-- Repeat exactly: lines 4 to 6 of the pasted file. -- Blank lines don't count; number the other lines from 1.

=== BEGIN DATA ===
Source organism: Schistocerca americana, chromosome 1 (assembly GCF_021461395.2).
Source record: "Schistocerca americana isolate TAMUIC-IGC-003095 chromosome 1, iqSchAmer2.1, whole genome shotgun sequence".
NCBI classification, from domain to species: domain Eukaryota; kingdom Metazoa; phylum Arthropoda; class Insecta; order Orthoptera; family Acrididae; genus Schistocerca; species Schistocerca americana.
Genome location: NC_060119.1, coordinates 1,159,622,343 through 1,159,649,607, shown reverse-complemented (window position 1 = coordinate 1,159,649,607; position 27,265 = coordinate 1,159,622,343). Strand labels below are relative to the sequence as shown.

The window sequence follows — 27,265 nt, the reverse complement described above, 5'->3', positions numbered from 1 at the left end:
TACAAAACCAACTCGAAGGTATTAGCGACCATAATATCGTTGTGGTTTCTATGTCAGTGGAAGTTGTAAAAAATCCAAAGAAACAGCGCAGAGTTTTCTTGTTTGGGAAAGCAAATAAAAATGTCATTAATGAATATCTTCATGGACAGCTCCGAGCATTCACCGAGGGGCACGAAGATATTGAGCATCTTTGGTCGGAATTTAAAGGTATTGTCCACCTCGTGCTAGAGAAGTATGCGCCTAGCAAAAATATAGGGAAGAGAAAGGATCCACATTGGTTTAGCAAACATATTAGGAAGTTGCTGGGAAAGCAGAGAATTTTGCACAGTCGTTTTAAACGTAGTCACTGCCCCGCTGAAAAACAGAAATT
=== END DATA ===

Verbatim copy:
Genome location: NC_060119.1, coordinates 1,159,622,343 through 1,159,649,607, shown reverse-complemented (window position 1 = coordinate 1,159,649,607; position 27,265 = coordinate 1,159,622,343). Strand labels below are relative to the sequence as shown.

The window sequence follows — 27,265 nt, the reverse complement described above, 5'->3', positions numbered from 1 at the left end:
TACAAAACCAACTCGAAGGTATTAGCGACCATAATATCGTTGTGGTTTCTATGTCAGTGGAAGTTGTAAAAAATCCAAAGAAACAGCGCAGAGTTTTCTTGTTTGGGAAAGCAAATAAAAATGTCATTAATGAATATCTTCATGGACAGCTCCGAGCATTCACCGAGGGGCACGAAGATATTGAGCATCTTTGGTCGGAATTTAAAGGTATTGTCCACCTCGTGCTAGAGAAGTATGCGCCTAGCAAAAATATAGGGAAGAGAAAGGATCCACATTGGTTTAGCAAACATATTAGGAAGTTGCTGGGAAAGCAGAGAATTTTGCACAGTCGTTTTAAACGTAGTCACTGCCCCGCTGAAAAACAGAAATT